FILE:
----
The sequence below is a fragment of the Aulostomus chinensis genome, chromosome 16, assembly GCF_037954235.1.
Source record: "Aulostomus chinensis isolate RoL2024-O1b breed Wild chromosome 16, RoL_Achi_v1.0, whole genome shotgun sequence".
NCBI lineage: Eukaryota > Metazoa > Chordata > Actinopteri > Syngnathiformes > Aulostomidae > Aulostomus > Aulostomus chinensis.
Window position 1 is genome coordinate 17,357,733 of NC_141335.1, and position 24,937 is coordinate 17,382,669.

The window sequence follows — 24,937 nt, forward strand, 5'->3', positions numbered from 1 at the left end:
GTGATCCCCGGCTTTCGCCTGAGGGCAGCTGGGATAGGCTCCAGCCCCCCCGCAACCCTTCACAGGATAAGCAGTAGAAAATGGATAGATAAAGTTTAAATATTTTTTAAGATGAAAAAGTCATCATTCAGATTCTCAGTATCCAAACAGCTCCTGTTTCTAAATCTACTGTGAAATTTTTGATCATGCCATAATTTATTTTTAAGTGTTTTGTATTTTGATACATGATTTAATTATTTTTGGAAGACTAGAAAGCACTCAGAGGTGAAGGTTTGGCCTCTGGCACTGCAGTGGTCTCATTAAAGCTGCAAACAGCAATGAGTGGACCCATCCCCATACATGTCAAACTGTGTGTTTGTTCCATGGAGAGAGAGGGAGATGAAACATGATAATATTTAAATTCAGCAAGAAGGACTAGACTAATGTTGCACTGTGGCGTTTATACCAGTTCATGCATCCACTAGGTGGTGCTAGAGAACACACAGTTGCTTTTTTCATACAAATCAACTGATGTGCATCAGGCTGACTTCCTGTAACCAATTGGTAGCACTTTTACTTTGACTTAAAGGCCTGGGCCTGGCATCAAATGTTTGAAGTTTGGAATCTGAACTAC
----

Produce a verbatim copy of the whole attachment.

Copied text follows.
The sequence below is a fragment of the Aulostomus chinensis genome, chromosome 16, assembly GCF_037954235.1.
Source record: "Aulostomus chinensis isolate RoL2024-O1b breed Wild chromosome 16, RoL_Achi_v1.0, whole genome shotgun sequence".
NCBI lineage: Eukaryota > Metazoa > Chordata > Actinopteri > Syngnathiformes > Aulostomidae > Aulostomus > Aulostomus chinensis.
Window position 1 is genome coordinate 17,357,733 of NC_141335.1, and position 24,937 is coordinate 17,382,669.

The window sequence follows — 24,937 nt, forward strand, 5'->3', positions numbered from 1 at the left end:
GTGATCCCCGGCTTTCGCCTGAGGGCAGCTGGGATAGGCTCCAGCCCCCCCGCAACCCTTCACAGGATAAGCAGTAGAAAATGGATAGATAAAGTTTAAATATTTTTTAAGATGAAAAAGTCATCATTCAGATTCTCAGTATCCAAACAGCTCCTGTTTCTAAATCTACTGTGAAATTTTTGATCATGCCATAATTTATTTTTAAGTGTTTTGTATTTTGATACATGATTTAATTATTTTTGGAAGACTAGAAAGCACTCAGAGGTGAAGGTTTGGCCTCTGGCACTGCAGTGGTCTCATTAAAGCTGCAAACAGCAATGAGTGGACCCATCCCCATACATGTCAAACTGTGTGTTTGTTCCATGGAGAGAGAGGGAGATGAAACATGATAATATTTAAATTCAGCAAGAAGGACTAGACTAATGTTGCACTGTGGCGTTTATACCAGTTCATGCATCCACTAGGTGGTGCTAGAGAACACACAGTTGCTTTTTTCATACAAATCAACTGATGTGCATCAGGCTGACTTCCTGTAACCAATTGGTAGCACTTTTACTTTGACTTAAAGGCCTGGGCCTGGCATCAAATGTTTGAAGTTTGGAATCTGAACTAC